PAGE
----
vtkJavaMemoryManager issue


maybe I am missing something but it seems to me that there is an issue in the vtkJavaMemoryManagerImpl class. Let me describe the scenario:

I am overriding in my Java code the vtkPolygonalHandleRepresentation3D to add some special behavior:

public class HandleEntityRepresentation extends vtkPolygonalHandleRepresentation3D {

Then I assign the representation to a widget:

vtkHandleWidget widget;
HandleEntityRepresentation representation;

The crucial point here is that I do not store the reference to representation anywhere in my Java code (local variable only) and fully rely on the vtkHandleWidget.GetHandleRepresentation() assuming that I can get my HandleEntityRepresentation back by the call:

(HandleEntityRepresentation) widget.GetHandleRepresentation();

The problem is that sometimes this call ends with the ClassCastException:

java.lang.ClassCastException: class vtk.vtkPolygonalHandleRepresentation3D cannot be cast to class cz.gsl.gfm.cad.gui.vtk.entity.HandleEntityRepresentation

So first of all I verified, that I have not called the widget.SetRepresentation(representation) with a vtk.vtkPolygonalHandleRepresentation3D and I am pretty sure that it is not happening.

Then I started to investigate how the widget.GetHandleRepresentation() works and get to the vtkJavaMemoryManagerImpl class. In my opinion the reason of issue I am facing is the

private HashMap<Long, WeakReference<vtkObjectBase>> objectMap;

containing the WeakReference instances as values. In my case the reference to the representation is not stored anywhere in Java code so GC can assume the referent of its WeakReference record in objectMap can be finalized. When

public vtkObjectBase getJavaObject(Long vtkId)

is called value from the objectMap will contain WeakReference with a null and because of that following condition is true:

    // We need to do the work of the gc
    if (value != null && resultObject == null) {

Finally the record is recreated by the following:

    // No-one did create it, so let's do it
    if (resultObject == null) {
      try {
        String className = vtkObjectBase.VTKGetClassNameFromReference(vtkId.longValue());
        Class<?> c = Class.forName("vtk." + className);
        Constructor<?> cons = c.getConstructor(new Class<?>[] { long.class });
        resultObject = (vtkObjectBase) cons.newInstance(new Object[] { vtkId });
      } catch (Exception e) {

But as a native vtk class instance and so the ClassCastException is thrown.

To avoid such behavior I had to introduce a property

private HandleEntityRepresentation representation;

to my HandleEntityWidget class and method

public void SetRepresentation(final HandleEntityRepresentation representation) {
    this.representation = representation;

to store my representation instance there to prevent the GC to finalize it.

It is a valid solution but was quite difficult to find out what is going on here. So I would suggest to change the vtkJavaMemoryManagerImpl implementation somehow to avoid this kind of issues. I fully understand the reasons why WeakReference is used there but this side effect I am struggling with is unpleasant.


I guess the main assumption I made when I wrote that class was that any code extension will be done on the C++ side and Python or Java will just make use of it. I don’t think we intended to be able to override any class in any wrapped langage and allow it to work. For such use case, we have special case such as ProgrammableSource/Filter that allow to have some core algo written in a different langage but ultimately the container object is indeed a C++ class.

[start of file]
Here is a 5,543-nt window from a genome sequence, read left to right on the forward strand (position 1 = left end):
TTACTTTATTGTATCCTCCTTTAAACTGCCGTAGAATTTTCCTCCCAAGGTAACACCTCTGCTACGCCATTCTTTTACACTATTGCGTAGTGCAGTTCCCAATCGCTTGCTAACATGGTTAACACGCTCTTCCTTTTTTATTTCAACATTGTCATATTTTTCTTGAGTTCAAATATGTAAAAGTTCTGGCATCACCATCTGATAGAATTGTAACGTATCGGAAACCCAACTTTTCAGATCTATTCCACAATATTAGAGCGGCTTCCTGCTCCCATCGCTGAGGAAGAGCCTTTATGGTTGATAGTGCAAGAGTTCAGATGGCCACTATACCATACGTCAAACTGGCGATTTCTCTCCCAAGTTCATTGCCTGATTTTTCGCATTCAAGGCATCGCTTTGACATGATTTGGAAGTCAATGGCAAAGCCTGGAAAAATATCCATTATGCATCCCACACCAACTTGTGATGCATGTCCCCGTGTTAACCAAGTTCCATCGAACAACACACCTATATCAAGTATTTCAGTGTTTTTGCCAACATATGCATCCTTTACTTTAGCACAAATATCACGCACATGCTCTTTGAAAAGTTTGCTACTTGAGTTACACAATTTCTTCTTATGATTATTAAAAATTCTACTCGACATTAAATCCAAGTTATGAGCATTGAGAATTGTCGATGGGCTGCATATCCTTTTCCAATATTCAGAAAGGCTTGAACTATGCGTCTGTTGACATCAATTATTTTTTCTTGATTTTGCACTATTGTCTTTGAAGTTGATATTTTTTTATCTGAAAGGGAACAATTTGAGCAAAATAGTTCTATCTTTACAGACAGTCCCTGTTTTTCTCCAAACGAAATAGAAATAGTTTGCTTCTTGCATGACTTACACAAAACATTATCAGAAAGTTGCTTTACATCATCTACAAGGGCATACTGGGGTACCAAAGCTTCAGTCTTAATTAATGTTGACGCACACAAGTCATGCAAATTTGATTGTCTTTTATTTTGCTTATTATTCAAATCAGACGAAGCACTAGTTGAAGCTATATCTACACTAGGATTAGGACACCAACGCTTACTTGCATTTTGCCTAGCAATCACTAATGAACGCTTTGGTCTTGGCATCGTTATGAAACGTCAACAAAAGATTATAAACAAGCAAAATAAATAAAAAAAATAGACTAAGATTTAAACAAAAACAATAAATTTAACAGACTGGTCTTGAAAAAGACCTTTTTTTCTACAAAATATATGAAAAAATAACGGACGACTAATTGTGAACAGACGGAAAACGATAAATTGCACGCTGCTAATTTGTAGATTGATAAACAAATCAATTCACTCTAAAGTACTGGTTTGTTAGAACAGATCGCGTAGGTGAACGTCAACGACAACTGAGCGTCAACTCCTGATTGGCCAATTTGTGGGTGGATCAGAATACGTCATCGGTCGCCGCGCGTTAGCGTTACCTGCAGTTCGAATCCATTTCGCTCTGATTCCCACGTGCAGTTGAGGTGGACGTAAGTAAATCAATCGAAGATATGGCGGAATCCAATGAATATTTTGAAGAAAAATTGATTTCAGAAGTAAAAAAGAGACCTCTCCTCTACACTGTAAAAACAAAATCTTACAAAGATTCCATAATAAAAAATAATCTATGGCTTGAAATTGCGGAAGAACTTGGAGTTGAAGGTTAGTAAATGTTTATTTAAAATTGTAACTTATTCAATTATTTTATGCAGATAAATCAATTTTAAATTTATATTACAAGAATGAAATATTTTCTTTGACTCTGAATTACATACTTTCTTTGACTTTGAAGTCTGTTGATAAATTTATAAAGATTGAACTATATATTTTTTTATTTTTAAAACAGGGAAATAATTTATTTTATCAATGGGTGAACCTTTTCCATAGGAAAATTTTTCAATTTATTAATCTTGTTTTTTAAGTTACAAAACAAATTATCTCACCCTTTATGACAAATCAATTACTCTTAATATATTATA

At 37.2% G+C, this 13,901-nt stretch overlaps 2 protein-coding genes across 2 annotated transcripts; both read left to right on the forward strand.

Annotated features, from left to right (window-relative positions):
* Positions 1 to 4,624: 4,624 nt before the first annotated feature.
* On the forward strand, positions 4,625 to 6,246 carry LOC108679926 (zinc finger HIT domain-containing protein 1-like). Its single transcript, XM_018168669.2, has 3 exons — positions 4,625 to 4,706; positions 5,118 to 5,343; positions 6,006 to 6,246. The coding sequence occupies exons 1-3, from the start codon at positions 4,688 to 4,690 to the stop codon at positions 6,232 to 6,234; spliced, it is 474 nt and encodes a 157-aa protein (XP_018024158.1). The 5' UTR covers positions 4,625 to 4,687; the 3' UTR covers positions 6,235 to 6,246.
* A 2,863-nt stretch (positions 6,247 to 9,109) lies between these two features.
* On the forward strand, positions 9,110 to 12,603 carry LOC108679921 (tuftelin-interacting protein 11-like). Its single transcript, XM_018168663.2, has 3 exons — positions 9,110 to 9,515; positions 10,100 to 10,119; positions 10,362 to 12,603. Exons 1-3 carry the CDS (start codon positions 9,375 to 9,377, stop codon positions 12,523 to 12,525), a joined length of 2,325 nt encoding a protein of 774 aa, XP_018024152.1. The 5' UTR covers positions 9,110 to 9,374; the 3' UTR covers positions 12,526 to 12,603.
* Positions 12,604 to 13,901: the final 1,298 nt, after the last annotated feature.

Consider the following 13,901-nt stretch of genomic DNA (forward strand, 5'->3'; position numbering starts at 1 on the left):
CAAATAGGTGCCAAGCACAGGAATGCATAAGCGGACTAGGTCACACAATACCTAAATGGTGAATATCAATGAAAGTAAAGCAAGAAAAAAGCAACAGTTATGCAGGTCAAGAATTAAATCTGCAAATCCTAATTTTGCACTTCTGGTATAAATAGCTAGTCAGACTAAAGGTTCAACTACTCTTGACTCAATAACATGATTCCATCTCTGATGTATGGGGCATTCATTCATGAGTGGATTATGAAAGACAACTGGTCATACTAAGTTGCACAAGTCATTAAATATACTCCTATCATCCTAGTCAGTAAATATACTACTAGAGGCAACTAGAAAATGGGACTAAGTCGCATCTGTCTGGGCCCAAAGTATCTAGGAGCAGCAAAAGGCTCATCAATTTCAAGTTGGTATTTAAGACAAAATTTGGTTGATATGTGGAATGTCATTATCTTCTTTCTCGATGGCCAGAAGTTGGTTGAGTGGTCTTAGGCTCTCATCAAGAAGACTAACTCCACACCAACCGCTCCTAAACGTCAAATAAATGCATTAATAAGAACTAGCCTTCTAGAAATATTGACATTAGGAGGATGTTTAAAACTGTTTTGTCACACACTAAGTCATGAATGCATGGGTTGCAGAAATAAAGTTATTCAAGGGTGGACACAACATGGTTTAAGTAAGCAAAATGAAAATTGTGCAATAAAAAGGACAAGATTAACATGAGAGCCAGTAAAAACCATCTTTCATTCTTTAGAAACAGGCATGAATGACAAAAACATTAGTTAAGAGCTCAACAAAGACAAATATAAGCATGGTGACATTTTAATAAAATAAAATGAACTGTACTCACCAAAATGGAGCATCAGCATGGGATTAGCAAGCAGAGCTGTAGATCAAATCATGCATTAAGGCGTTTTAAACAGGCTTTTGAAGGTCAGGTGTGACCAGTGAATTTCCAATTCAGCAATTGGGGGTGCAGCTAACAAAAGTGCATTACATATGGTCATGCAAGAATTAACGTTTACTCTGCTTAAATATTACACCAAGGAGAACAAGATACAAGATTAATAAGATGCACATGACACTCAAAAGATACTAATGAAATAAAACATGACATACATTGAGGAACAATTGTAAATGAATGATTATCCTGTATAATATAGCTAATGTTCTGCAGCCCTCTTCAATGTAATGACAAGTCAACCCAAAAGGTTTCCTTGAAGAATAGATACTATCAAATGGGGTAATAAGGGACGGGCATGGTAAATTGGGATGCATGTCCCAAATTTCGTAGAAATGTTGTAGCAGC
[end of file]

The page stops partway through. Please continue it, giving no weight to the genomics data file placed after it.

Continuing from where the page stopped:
Do you have a suggestion on how to better solve your problem?

The descendant class, HandleEntityRepresentation, is a red herring.

Every Java object you create must be held separately as a strong reference to keep it alive, no matter how it is used elsewhere in the wrapper code. So rather than changing HandleEntityRepresentation.SetRepresentation(), I would hold onto the representation in the Java code where it is created or simply put it into a list. Then clear the reference or list when the operation is finished.

Hello Sebastien,

thank you for yor reply. I have already been thinking about my suggestions during my original post writing but nothing simple and elegant enough come to my mind unfortunately.

To support my use case you definitely have to remove the WeakReference but this will lead to memory leaks at the vtkJavaMemoryManager that will hold the references in its objectMap forever. To solve it vtkJavaMemoryManager should somehow listen/observe the vtkObjectBase destructor (no idea if possible?) and remove related record from the objectMap when notified. This seems to me safe enough (Can a Java instance exist without its C++ counterpart?) and at least in my case will work.

But what I would suggest definitely is to mention this limitation of the vtkJavaMemoryManager in the documentation (mainly The VTK User’s Guide chapter 18.6).

Hello Todd, what do you mean by “being a red herring”?

@cory.quammen can you make sure we keep that info in our VTK guide?

I’m not the keeper of the VTK Guide. Maybe @lorensen can add it?

@mat127 A red herring is a piece of misleading information. What I mean is that the problem exists regardless of whether or not vtkPolygonalHandleRepresentation3D is sub-classed.

You are absolutely right that a strong reference cannot be held by the memory manager unless the underlying C++ objects support a notification mechanism on destruction. So, in the absence of such an observer pattern in VTK, your only option is to hold onto the Java objects you create in your own code. This requirement is the same for c# and, I presume, Python wrapper code.